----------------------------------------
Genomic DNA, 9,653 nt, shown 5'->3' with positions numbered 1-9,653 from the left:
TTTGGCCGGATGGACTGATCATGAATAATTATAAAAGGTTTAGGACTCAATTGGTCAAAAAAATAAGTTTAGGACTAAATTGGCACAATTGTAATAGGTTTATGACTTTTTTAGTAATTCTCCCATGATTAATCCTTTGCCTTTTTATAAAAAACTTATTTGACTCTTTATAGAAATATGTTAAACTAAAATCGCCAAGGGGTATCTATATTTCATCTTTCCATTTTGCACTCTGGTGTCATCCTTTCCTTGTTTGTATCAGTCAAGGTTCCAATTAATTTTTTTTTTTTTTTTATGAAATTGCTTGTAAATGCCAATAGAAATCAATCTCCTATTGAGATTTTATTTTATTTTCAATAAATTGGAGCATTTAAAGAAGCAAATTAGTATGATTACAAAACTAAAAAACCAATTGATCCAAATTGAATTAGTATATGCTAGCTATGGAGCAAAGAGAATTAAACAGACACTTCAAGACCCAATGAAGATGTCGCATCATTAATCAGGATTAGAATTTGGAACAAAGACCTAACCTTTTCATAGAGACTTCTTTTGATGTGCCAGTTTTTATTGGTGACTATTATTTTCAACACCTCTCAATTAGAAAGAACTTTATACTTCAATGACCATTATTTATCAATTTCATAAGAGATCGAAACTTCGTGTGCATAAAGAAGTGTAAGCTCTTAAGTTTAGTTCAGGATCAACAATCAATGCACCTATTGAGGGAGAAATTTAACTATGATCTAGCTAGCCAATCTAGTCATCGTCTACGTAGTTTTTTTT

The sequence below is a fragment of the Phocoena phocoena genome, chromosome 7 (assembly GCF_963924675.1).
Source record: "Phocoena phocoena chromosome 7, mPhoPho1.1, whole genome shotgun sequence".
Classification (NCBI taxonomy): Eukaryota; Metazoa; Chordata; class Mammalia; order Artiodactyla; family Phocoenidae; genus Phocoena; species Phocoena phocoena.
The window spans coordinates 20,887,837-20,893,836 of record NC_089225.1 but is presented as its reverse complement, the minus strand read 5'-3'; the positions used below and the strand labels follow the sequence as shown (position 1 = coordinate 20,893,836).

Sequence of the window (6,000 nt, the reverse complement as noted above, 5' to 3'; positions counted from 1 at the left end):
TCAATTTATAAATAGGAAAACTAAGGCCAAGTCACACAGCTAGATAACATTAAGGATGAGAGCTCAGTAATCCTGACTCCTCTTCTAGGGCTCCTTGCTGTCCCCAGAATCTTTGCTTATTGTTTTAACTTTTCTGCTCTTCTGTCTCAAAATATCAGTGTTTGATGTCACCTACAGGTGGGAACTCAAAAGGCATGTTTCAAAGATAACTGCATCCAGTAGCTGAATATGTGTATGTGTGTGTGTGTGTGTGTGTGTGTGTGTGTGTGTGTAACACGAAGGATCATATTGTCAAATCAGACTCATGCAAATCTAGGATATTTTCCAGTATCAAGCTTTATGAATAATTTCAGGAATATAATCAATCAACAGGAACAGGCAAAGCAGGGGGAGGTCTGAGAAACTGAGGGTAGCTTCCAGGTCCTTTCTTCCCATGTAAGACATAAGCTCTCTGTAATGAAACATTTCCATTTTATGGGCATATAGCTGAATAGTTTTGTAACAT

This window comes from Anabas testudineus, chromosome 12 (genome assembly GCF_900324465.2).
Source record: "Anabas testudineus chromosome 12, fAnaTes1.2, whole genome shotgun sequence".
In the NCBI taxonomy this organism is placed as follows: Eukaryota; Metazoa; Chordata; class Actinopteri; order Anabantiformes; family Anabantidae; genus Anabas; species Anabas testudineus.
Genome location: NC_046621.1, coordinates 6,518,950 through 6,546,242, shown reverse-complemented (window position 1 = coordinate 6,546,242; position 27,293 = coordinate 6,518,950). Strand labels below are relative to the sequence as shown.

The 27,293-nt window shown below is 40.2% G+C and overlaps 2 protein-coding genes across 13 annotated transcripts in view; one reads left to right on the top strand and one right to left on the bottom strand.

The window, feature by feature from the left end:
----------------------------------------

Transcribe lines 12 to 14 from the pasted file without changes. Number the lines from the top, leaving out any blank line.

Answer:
Genome location: NC_046621.1, coordinates 6,518,950 through 6,546,242, shown reverse-complemented (window position 1 = coordinate 6,546,242; position 27,293 = coordinate 6,518,950). Strand labels below are relative to the sequence as shown.

The 27,293-nt window shown below is 40.2% G+C and overlaps 2 protein-coding genes across 13 annotated transcripts in view; one reads left to right on the top strand and one right to left on the bottom strand.

The window, feature by feature from the left end: